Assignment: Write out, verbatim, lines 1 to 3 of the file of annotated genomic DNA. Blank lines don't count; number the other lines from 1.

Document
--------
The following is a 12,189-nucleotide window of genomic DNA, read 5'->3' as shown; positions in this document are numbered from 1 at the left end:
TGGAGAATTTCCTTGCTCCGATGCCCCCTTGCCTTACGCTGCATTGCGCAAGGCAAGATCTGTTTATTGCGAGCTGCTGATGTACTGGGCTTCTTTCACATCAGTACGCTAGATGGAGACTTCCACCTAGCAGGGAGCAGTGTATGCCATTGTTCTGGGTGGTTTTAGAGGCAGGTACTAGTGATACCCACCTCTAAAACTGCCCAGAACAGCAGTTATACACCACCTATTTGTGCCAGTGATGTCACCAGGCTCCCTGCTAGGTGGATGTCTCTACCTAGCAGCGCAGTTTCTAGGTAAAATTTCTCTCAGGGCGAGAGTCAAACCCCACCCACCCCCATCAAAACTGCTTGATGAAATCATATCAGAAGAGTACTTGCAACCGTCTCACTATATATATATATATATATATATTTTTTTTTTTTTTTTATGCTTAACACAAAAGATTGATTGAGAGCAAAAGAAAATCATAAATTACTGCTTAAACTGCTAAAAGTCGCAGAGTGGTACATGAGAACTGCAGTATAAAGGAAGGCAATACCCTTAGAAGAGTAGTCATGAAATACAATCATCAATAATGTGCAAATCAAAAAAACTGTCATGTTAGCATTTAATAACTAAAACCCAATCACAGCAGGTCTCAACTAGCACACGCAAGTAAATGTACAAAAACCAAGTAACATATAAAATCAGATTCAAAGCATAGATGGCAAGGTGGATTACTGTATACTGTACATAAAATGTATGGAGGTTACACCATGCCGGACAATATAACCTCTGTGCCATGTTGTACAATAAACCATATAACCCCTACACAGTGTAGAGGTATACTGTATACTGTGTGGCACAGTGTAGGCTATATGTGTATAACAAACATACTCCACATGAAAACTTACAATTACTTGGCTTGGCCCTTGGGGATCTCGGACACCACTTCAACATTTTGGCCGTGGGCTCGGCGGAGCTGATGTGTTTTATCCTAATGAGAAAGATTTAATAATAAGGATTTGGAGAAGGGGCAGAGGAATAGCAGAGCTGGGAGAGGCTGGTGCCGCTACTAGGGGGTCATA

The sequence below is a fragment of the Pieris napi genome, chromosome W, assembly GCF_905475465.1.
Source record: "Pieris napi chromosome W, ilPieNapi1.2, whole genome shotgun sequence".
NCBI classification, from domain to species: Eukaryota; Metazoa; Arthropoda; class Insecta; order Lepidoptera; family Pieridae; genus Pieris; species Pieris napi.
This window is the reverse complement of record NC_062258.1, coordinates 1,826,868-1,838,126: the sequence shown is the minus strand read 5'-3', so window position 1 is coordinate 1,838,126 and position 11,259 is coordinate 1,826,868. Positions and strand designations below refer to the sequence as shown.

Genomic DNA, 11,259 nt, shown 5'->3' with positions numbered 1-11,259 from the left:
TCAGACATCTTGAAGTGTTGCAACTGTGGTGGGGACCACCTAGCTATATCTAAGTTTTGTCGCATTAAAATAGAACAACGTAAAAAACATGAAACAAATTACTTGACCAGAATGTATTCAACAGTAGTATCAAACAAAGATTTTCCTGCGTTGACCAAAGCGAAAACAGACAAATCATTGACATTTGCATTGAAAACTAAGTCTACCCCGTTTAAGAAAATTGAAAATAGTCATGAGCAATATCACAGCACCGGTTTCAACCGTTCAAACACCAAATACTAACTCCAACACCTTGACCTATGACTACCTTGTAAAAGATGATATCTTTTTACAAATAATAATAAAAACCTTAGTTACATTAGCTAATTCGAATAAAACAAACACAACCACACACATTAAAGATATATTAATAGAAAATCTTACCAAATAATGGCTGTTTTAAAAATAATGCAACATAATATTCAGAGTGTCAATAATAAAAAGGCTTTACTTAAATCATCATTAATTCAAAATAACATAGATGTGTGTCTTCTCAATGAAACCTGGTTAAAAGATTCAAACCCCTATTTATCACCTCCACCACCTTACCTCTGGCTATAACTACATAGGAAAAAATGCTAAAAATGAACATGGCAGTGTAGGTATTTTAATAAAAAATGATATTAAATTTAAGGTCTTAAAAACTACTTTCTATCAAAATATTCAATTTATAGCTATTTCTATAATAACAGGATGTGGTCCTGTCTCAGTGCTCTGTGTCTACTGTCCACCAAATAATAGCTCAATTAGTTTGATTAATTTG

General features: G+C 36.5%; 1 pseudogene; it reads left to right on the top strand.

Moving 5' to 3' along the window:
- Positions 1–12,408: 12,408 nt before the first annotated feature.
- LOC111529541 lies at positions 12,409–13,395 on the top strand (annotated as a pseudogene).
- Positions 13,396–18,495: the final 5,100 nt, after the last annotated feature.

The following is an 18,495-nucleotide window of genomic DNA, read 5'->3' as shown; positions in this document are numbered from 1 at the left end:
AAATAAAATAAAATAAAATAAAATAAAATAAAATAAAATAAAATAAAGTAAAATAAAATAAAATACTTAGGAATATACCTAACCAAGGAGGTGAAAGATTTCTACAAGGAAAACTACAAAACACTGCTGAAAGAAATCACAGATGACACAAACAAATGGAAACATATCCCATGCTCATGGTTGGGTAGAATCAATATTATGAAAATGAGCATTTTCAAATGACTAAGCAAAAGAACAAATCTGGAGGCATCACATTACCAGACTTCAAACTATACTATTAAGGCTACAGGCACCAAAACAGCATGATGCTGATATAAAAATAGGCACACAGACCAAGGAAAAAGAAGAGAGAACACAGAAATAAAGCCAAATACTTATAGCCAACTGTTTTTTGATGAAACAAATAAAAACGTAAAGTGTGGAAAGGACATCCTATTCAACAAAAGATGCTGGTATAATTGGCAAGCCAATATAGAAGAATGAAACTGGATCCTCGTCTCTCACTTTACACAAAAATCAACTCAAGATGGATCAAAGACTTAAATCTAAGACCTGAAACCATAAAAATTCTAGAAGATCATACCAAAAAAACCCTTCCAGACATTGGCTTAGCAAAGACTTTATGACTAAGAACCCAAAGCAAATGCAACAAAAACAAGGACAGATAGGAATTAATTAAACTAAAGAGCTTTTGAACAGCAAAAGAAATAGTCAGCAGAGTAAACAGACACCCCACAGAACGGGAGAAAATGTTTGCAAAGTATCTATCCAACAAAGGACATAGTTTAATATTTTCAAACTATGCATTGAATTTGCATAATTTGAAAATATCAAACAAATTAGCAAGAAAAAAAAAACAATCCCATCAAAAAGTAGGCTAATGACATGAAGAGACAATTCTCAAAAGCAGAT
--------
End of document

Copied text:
The following is a 12,189-nucleotide window of genomic DNA, read 5'->3' as shown; positions in this document are numbered from 1 at the left end:
TGGAGAATTTCCTTGCTCCGATGCCCCCTTGCCTTACGCTGCATTGCGCAAGGCAAGATCTGTTTATTGCGAGCTGCTGATGTACTGGGCTTCTTTCACATCAGTACGCTAGATGGAGACTTCCACCTAGCAGGGAGCAGTGTATGCCATTGTTCTGGGTGGTTTTAGAGGCAGGTACTAGTGATACCCACCTCTAAAACTGCCCAGAACAGCAGTTATACACCACCTATTTGTGCCAGTGATGTCACCAGGCTCCCTGCTAGGTGGATGTCTCTACCTAGCAGCGCAGTTTCTAGGTAAAATTTCTCTCAGGGCGAGAGTCAAACCCCACCCACCCCCATCAAAACTGCTTGATGAAATCATATCAGAAGAGTACTTGCAACCGTCTCACTATATATATATATATATATATATTTTTTTTTTTTTTTTATGCTTAACACAAAAGATTGATTGAGAGCAAAAGAAAATCATAAATTACTGCTTAAACTGCTAAAAGTCGCAGAGTGGTACATGAGAACTGCAGTATAAAGGAAGGCAATACCCTTAGAAGAGTAGTCATGAAATACAATCATCAATAATGTGCAAATCAAAAAAACTGTCATGTTAGCATTTAATAACTAAAACCCAATCACAGCAGGTCTCAACTAGCACACGCAAGTAAATGTACAAAAACCAAGTAACATATAAAATCAGATTCAAAGCATAGATGGCAAGGTGGATTACTGTATACTGTACATAAAATGTATGGAGGTTACACCATGCCGGACAATATAACCTCTGTGCCATGTTGTACAATAAACCATATAACCCCTACACAGTGTAGAGGTATACTGTATACTGTGTGGCACAGTGTAGGCTATATGTGTATAACAAACATACTCCACATGAAAACTTACAATTACTTGGCTTGGCCCTTGGGGATCTCGGACACCACTTCAACATTTTGGCCGTGGGCTCGGCGGAGCTGATGTGTTTTATCCTAATGAGAAAGATTTAATAATAAGGATTTGGAGAAGGGGCAGAGGAATAGCAGAGCTGGGAGAGGCTGGTGCCGCTACTAGGGGGTCATA

The sequence below is a fragment of the Pieris napi genome, chromosome W, assembly GCF_905475465.1.